After the party leaders finished giving their speeches we broke up and went home. The Bersih rally, which had originally been intended as a peoples’ march to the Agong’s palace to hand a petition calling for electoral reforms, had been turned into a political rally. Understandably Tunku Vic was not too pleased because that had more or less violated the trust that the Agong had placed in us when we assured His Majesty that this was not about politics but about electoral reforms.

After that, of course, came the 2008 general election, which could be said to be partly influenced by Bersih and the Hindraf rally that same month. It also cannot be denied that Pakatan Rakyat’s success was also because the pro-government and pro-opposition Bloggers united to send the same message to the voters, which is vote for change.

Never before in history had those from both sides of the political divide united under one cause.

2008 was the year when we came under the banner of Barisan Rakyat and not Barisan Nasional or Pakatan Rakyat. We even had our own poster. After the 2008 general election we decided to take the Bersih effort one step further. Bersih was about electoral reforms. However, to be able to see electoral reforms we need to first see political reforms. So we met, yet again, in Tunku Vic’s house together with Umno and DAP supporters to come out with a document that listed down what political reforms were needed.

Basically, electoral reforms would be part of or a component of political reforms. If we can see political reforms then electoral reforms would come as well. It is not enough we just see electoral reforms. We need more than that. We need political reforms first, which would include electoral reforms.

But by then those in Pakatan Rakyat no longer wanted to talk about this. They had already won five states and had denied Barisan Nasional its two-thirds majority in Parliament. They were confident that in the next general election in 2013 they would be able to win the federal government.

Those in Barisan Nasional, such as Dr Mahathir, also no longer needed to fight for reforms. Their only interest was to oust the Prime Minister and that had already been achieved. And that was the only objective they had in mind. Reforms were the excuse they were using just to get rid of the Prime Minister.

So we found that the fight for political reforms was no longer on the agenda of both sides of the political divide. So this meant electoral reforms would also no longer be on the agenda as well. And this meant we would need a third force if we wanted to achieve the reforms we were seeking. And this would have to be something that the civil society pushes for.

Barisan Rakyat-2007Barisan Rakyat not Pakatan Rakyat

And that, of course, was when we came out with the idea of a civil society movement that we called the Malaysian Civil Liberties Movement or MCLM. But that is a story I have told many times so no need for me to repeat myself.

And after that came Bersih 2 and  Bersih 3, and now, Bersih 4. But the Bersih that came after the 10th November 2007 Bersih march was not what we had in mind. It was not a political movement. It was neither pro-government nor pro-opposition. It was a reform movement, first for electoral reforms and then for political reforms.

But I suppose that is something that can now never be achieved. Anyway, to me, the unsung heroes who made Bersih back in 2007 a success were Tunku Vic, Ronnie Liu, Din Merican, Ron, Uncle Lee, Jad, and many more from UMNO, DAP, PAS and PKR, Bloggers included, who put aside their political differences for the sake of seeking reforms.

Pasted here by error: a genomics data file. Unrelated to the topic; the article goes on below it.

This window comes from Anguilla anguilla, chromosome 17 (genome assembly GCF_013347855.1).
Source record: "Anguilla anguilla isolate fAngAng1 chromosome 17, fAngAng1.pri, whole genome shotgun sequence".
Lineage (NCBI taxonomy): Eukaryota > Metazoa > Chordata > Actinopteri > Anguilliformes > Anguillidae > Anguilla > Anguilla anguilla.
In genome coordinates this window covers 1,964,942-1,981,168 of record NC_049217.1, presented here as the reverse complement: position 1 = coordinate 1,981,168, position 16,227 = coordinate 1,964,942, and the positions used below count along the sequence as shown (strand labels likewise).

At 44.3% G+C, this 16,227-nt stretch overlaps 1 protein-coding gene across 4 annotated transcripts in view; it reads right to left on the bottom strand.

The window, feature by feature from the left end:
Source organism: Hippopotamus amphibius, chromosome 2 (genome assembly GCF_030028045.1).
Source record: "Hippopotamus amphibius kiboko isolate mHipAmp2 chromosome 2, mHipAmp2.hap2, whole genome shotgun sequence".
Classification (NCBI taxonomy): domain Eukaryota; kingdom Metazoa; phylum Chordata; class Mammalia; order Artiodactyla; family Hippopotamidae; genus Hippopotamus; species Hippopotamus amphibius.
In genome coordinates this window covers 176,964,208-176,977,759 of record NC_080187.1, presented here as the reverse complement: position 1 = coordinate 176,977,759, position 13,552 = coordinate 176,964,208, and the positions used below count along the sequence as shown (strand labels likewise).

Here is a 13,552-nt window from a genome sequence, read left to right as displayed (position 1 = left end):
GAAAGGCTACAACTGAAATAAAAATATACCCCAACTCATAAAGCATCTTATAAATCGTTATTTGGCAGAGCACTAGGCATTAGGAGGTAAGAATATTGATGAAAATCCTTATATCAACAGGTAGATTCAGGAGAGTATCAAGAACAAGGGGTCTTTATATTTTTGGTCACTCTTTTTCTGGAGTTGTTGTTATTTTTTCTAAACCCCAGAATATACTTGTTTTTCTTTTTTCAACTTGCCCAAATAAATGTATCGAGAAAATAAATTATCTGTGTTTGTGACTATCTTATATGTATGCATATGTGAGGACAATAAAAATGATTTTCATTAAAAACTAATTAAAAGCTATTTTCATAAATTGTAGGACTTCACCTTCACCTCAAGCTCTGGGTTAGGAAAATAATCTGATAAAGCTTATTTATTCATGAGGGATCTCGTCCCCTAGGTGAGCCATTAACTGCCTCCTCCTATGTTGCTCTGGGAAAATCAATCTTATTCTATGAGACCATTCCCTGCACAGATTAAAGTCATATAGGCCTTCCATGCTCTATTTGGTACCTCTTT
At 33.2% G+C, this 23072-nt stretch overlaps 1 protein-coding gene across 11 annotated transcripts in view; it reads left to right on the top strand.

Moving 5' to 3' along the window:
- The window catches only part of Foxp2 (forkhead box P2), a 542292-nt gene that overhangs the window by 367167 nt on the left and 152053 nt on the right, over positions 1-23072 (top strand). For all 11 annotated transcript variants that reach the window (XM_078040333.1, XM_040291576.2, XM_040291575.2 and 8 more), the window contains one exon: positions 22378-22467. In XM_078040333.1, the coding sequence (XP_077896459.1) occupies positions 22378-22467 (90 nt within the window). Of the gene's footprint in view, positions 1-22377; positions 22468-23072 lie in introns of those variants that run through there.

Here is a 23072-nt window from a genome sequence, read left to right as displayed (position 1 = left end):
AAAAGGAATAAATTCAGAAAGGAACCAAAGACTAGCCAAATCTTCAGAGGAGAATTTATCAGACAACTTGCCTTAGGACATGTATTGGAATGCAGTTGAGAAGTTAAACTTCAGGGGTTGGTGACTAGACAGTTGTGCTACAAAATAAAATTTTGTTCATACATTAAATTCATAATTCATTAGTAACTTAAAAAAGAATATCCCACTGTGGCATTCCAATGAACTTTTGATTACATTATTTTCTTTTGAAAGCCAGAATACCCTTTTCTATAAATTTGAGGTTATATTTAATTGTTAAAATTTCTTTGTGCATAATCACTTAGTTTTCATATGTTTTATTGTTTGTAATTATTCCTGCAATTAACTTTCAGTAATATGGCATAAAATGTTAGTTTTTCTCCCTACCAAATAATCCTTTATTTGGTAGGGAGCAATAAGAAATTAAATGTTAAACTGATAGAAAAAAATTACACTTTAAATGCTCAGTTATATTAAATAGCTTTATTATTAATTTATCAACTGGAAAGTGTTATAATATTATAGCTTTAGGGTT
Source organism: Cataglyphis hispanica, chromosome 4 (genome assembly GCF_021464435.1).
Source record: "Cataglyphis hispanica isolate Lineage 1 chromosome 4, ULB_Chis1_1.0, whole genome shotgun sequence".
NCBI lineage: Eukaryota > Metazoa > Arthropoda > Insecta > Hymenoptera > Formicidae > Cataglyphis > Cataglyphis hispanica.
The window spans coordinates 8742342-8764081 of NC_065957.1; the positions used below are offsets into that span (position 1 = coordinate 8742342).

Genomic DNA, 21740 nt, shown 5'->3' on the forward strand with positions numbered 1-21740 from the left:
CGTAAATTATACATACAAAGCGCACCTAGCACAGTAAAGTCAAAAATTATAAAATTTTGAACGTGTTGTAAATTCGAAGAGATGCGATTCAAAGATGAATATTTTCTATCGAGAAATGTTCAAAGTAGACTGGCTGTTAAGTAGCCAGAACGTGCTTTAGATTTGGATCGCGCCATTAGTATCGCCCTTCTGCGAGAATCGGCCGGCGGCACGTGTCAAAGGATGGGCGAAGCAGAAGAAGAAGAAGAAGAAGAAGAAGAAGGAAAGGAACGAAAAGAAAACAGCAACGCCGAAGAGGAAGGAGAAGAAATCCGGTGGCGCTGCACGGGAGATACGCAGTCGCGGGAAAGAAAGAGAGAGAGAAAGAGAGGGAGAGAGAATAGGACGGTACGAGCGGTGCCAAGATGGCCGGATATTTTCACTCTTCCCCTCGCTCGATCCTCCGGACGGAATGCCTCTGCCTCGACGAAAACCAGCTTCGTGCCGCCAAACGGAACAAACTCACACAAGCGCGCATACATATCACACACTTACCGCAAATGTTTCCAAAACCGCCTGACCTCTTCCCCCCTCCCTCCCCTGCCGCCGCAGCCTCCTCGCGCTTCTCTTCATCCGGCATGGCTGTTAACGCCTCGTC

source: http://www.malaysia-today.net/the-unsung-heroes-behind-bersih/

 

Mahathir–The Game Changer for Bersih 4?


September 1, 2015

Malaysia: Mahathir–The Game Changer for Bersih 4?

by Scott Ng

http://www.freemalaysiatoday.com

mahathirbersih-4The Game Changer for Bersih 4 or a Free Rider?

Mahathir Mohamad’s presence at last weekend’s Bersih rally marked a watershed moment in Malaysian politics. Perhaps it was not the watershed moment Bersih was looking for, but it was of singular significance nonetheless, considering the less than illustrious history Mahathir has had with street demonstrations, something many felt compelled to point out.

Up till that point, Bersih 4 had been impressive, but lacking the needed impact to turn heads in Putrajaya. The crowds were well-disciplined and jovial, everything was proceeding as planned, but there was no spark to ignite the moment, unlike previous Bersih rallies, where turmoil defined the protests as some of the most significant in Malaysian history.

There was also the matter of the crowd’s racial composition, as the low Malay turnout led to government mouthpieces spinning Bersih 4 into a Chinese-DAP movement as opposed to a truly Malaysian one. The full spectrum of Malaysian colour needed to be on its most extravagant display, but it fell short and Najib celebrated another victory as media headlines painted the day’s procession as a largely tame event.

Then the rumblings started. Mahathir will be at Bersih. Tun M is coming. He’s coming when we need him. And sure enough, Mahathir appeared out of the blue, causing a media frenzy that shot Bersih back into significance. Although he left as quickly as he came, he had ignited a spark for Bersih. Immediately, Najib’s damage control team went into overdrive. They accused Mahathir of being a hypocrite and traitor, having betrayed Umno by having the sheer, unmitigated gall to step foot among the rabble rousers. How dare he consort with the enemy, they screamed.

Mahathir would make his intentions known the next day as once again, word spread of his impending arrival at the rally, this time accompanied by photos of him and his wife making their way to the crowds along with former law minister Zaid Ibrahim. And sure enough, he came and delivered a speech from the steps of Central Market.